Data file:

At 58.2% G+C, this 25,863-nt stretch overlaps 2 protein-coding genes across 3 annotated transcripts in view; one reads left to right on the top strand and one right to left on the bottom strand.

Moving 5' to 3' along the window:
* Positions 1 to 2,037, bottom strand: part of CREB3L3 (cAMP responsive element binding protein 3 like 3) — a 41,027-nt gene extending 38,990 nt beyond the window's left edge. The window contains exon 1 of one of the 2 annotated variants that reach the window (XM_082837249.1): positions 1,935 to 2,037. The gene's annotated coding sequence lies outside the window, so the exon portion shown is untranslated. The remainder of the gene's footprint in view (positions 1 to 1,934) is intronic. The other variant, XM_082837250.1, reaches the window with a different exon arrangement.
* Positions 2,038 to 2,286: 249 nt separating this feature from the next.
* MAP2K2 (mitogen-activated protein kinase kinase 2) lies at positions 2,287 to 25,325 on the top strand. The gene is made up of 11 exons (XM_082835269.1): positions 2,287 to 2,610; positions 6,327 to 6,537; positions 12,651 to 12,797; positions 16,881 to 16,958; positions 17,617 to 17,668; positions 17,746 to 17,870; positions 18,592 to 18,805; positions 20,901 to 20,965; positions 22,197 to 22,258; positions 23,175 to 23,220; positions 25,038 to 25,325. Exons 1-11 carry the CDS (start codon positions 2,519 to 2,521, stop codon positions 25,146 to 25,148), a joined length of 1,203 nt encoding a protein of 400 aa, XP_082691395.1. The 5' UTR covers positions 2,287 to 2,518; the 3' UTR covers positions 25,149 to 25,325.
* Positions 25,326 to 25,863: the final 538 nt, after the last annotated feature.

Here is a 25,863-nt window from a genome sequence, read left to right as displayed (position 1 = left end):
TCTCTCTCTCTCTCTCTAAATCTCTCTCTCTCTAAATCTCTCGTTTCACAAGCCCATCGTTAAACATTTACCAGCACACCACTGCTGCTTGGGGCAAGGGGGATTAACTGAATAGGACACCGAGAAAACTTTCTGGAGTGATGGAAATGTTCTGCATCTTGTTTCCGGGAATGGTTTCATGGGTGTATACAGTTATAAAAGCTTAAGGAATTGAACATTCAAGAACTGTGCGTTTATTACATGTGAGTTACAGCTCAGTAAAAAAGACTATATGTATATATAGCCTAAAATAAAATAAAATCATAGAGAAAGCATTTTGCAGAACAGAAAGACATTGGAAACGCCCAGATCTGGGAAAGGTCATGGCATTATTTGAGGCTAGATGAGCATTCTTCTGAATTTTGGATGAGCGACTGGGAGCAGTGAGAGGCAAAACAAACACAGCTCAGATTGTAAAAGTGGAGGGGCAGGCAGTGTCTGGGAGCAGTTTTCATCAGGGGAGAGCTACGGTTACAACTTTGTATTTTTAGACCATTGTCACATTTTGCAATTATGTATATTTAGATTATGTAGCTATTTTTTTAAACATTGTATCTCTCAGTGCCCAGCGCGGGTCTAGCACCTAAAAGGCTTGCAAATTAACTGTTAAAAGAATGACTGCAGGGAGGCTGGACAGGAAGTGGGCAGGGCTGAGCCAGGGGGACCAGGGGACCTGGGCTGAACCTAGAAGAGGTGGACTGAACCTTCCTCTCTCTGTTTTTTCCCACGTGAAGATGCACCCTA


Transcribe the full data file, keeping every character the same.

At 58.2% G+C, this 25,863-nt stretch overlaps 2 protein-coding genes across 3 annotated transcripts in view; one reads left to right on the top strand and one right to left on the bottom strand.

Moving 5' to 3' along the window:
* Positions 1 to 2,037, bottom strand: part of CREB3L3 (cAMP responsive element binding protein 3 like 3) — a 41,027-nt gene extending 38,990 nt beyond the window's left edge. The window contains exon 1 of one of the 2 annotated variants that reach the window (XM_082837249.1): positions 1,935 to 2,037. The gene's annotated coding sequence lies outside the window, so the exon portion shown is untranslated. The remainder of the gene's footprint in view (positions 1 to 1,934) is intronic. The other variant, XM_082837250.1, reaches the window with a different exon arrangement.
* Positions 2,038 to 2,286: 249 nt separating this feature from the next.
* MAP2K2 (mitogen-activated protein kinase kinase 2) lies at positions 2,287 to 25,325 on the top strand. The gene is made up of 11 exons (XM_082835269.1): positions 2,287 to 2,610; positions 6,327 to 6,537; positions 12,651 to 12,797; positions 16,881 to 16,958; positions 17,617 to 17,668; positions 17,746 to 17,870; positions 18,592 to 18,805; positions 20,901 to 20,965; positions 22,197 to 22,258; positions 23,175 to 23,220; positions 25,038 to 25,325. Exons 1-11 carry the CDS (start codon positions 2,519 to 2,521, stop codon positions 25,146 to 25,148), a joined length of 1,203 nt encoding a protein of 400 aa, XP_082691395.1. The 5' UTR covers positions 2,287 to 2,518; the 3' UTR covers positions 25,149 to 25,325.
* Positions 25,326 to 25,863: the final 538 nt, after the last annotated feature.

Here is a 25,863-nt window from a genome sequence, read left to right as displayed (position 1 = left end):
TCTCTCTCTCTCTCTCTAAATCTCTCTCTCTCTAAATCTCTCGTTTCACAAGCCCATCGTTAAACATTTACCAGCACACCACTGCTGCTTGGGGCAAGGGGGATTAACTGAATAGGACACCGAGAAAACTTTCTGGAGTGATGGAAATGTTCTGCATCTTGTTTCCGGGAATGGTTTCATGGGTGTATACAGTTATAAAAGCTTAAGGAATTGAACATTCAAGAACTGTGCGTTTATTACATGTGAGTTACAGCTCAGTAAAAAAGACTATATGTATATATAGCCTAAAATAAAATAAAATCATAGAGAAAGCATTTTGCAGAACAGAAAGACATTGGAAACGCCCAGATCTGGGAAAGGTCATGGCATTATTTGAGGCTAGATGAGCATTCTTCTGAATTTTGGATGAGCGACTGGGAGCAGTGAGAGGCAAAACAAACACAGCTCAGATTGTAAAAGTGGAGGGGCAGGCAGTGTCTGGGAGCAGTTTTCATCAGGGGAGAGCTACGGTTACAACTTTGTATTTTTAGACCATTGTCACATTTTGCAATTATGTATATTTAGATTATGTAGCTATTTTTTTAAACATTGTATCTCTCAGTGCCCAGCGCGGGTCTAGCACCTAAAAGGCTTGCAAATTAACTGTTAAAAGAATGACTGCAGGGAGGCTGGACAGGAAGTGGGCAGGGCTGAGCCAGGGGGACCAGGGGACCTGGGCTGAACCTAGAAGAGGTGGACTGAACCTTCCTCTCTCTGTTTTTTCCCACGTGAAGATGCACCCTA